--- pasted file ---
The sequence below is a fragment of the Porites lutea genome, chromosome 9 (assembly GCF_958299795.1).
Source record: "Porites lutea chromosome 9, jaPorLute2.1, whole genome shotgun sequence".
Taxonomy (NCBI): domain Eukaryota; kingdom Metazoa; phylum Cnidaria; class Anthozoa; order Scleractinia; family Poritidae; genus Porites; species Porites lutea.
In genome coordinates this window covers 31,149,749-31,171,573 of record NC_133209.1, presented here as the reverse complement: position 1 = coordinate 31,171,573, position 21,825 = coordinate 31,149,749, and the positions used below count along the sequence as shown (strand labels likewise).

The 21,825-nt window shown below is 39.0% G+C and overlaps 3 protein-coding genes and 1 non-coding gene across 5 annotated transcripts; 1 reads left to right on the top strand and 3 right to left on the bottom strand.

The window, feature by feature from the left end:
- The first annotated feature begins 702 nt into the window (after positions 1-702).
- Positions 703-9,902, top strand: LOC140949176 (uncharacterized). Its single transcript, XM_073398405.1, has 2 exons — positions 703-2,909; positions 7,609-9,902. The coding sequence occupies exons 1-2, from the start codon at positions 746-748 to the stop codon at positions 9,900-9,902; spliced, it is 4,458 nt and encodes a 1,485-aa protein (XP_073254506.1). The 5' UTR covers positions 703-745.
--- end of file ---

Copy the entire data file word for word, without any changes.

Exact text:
The sequence below is a fragment of the Porites lutea genome, chromosome 9 (assembly GCF_958299795.1).
Source record: "Porites lutea chromosome 9, jaPorLute2.1, whole genome shotgun sequence".
Taxonomy (NCBI): domain Eukaryota; kingdom Metazoa; phylum Cnidaria; class Anthozoa; order Scleractinia; family Poritidae; genus Porites; species Porites lutea.
In genome coordinates this window covers 31,149,749-31,171,573 of record NC_133209.1, presented here as the reverse complement: position 1 = coordinate 31,171,573, position 21,825 = coordinate 31,149,749, and the positions used below count along the sequence as shown (strand labels likewise).

The 21,825-nt window shown below is 39.0% G+C and overlaps 3 protein-coding genes and 1 non-coding gene across 5 annotated transcripts; 1 reads left to right on the top strand and 3 right to left on the bottom strand.

The window, feature by feature from the left end:
- The first annotated feature begins 702 nt into the window (after positions 1-702).
- Positions 703-9,902, top strand: LOC140949176 (uncharacterized). Its single transcript, XM_073398405.1, has 2 exons — positions 703-2,909; positions 7,609-9,902. The coding sequence occupies exons 1-2, from the start codon at positions 746-748 to the stop codon at positions 9,900-9,902; spliced, it is 4,458 nt and encodes a 1,485-aa protein (XP_073254506.1). The 5' UTR covers positions 703-745.